Is Holy Now"
Evolution from the Age of Dualiy to the Age of Unity
but meaningful service with a message of hope for Unitarian Universalists
"I Will Come
Back Again - Reflections on the Possibility of an Afterlife"
We will share
our thoughts on one of religion's "big questions," and hopefully encourage the congregation to consider their own answers.
Stories Are True" - A service exploring the idea that the non-literal truth in stories, tall tales and myths can be just as
important - or even more important - in shaping our lives as the literal truth of consensual reality.
paths contain stories of gods who die and are born again, especially in earlier religions whose main form of worship centered
on the cycles and seasons of the Earth. We will look at some of these traditions,
and explore what meaning this orientation to spirituality might have for our own lives.
and Joy: Staying Open to the Full Range
of Life Experience"
of living life on this plane is that it is a greatly varied experience. We believe
that in order to participate fully in life, it is necessary to embrace all of it, the sad and tragic along with the joyful
and pleasant. This service will explore this paradoxical concept.
“Now OId Winter Starts to Fail - A Celebration of Imbolc, Brighid’s
Day or Candlemas”
Imbolc, traditionally celebrated around the 1st of February, marks the first stirring of plant life under the
Earth. At harvest time, we give thanks for good things past. At Imbolc, we give thanks for good things yet to come.
“The Last of the Old-Fashioned Winter Lovers”
At Solstice we celebrate the beauty of Winter, but come January 1st the lights go out, the tinsel is in the
garbage and the parties are over. But we who dwell in Northern climes still have
three months (at the very least) of cold and darkness to live through. This service
will explore the possibility of finding a way to enjoy this time rather than simply enduring it.
"Bring Back the Snakes! An Alternative Look At St. Patrick's Day"
The "snakes" that St. Patrick drove out of Ireland
were actually the Druidic, Pagan and Celtic ways that the people there had followed for centuries. Whether he drove them out by violence or assimilation, St. Patrick destroyed religious practices and beliefs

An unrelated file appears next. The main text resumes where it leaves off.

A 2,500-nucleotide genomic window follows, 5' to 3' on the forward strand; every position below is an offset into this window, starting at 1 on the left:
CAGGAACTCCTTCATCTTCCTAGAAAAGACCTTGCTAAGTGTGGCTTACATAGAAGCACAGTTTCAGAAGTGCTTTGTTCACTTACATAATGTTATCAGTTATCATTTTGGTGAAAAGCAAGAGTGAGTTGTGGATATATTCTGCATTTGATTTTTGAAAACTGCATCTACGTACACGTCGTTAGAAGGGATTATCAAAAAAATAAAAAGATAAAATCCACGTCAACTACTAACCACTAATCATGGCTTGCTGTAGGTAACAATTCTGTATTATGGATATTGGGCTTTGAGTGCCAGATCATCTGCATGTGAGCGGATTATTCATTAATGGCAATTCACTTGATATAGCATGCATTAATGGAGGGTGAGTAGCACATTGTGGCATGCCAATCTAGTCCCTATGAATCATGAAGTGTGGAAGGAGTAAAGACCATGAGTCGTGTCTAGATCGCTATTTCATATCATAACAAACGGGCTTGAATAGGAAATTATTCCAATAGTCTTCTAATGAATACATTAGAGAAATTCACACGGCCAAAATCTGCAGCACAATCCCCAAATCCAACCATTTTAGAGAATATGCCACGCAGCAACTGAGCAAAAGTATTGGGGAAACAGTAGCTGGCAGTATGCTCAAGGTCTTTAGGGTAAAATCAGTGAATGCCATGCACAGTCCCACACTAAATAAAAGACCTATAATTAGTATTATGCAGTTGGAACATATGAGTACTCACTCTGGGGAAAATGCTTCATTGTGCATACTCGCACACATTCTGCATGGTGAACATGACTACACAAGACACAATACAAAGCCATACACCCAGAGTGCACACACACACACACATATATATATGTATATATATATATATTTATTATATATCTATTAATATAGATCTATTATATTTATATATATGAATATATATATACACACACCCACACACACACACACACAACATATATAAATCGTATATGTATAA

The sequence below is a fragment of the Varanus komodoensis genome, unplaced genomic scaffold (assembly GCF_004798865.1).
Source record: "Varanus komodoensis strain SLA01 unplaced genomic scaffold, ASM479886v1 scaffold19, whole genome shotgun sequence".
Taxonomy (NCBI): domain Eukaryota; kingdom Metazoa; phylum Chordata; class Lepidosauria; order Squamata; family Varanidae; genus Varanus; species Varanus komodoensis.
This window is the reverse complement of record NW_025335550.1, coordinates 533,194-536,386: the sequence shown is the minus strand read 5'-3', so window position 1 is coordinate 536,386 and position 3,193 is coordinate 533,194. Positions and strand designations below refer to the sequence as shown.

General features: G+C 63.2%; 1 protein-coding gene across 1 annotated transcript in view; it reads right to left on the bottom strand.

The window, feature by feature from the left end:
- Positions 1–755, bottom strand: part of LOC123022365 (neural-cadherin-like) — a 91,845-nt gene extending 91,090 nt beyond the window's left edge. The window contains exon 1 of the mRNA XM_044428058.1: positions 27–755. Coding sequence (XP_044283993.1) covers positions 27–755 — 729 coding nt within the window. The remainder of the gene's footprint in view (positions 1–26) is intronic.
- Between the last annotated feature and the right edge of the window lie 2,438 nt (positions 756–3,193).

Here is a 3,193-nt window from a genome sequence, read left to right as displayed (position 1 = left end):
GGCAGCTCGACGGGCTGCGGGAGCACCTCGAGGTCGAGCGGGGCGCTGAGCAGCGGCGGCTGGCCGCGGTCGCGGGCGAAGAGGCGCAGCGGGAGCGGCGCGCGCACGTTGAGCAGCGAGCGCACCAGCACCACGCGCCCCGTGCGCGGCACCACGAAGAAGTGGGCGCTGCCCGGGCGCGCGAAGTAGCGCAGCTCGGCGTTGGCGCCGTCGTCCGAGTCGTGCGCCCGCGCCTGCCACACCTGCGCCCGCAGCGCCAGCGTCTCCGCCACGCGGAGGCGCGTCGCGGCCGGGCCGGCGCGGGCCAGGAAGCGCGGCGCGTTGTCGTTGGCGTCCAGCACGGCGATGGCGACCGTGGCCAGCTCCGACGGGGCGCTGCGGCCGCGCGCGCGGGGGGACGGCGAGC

that were very much life-affirming - among other things, the idea of living in harmony with the natural world and thinking
for oneself instead of following authority! Hmmm.....sounds kinda Unitarian,
doesn't it... Let's bring back the snakes!
"Reverence and Glory: The Songs of Dave Carter"
Dave Carter (1952-2002) was an American folk singerand songwriter who self-described his style as "post-modern
mythic American folk music." Many of his songs speak of things that UUs like
to think and talk about. This service will consist of some of our favorite Dave
Carter songs interspersed with reflections on why we like them. .
"Every Day We Will Remember - Reflections on The Burning Time"
During what has come to be known as "The Burning Time" in Europe and Amenca,
which included the Inquisition, it's estimated that as many as 9 million innocent women, men and children were persecuted
under the varying official definitions of "witchcraft." Of course, this type
of persecution is as antithetical to Unitarian Universalist beliefs as could possibly be imagined. In these enlightened times, no such horrors could possibly happen again - or could they? This service will be a reminder that UUs must continue to stand against intolerance and hatred based on
"differences" between people.
"Respected Elders, Not Old Bags - Upgrading the Image of Older Women in Our Culture"
Older women are the last social group that it is socially acceptable to disrepect and make fun of. This service will discuss the need for Unitarian Universalists, male and female, to resist this cultural
bias and to begin to move the rest of the world in the same direction.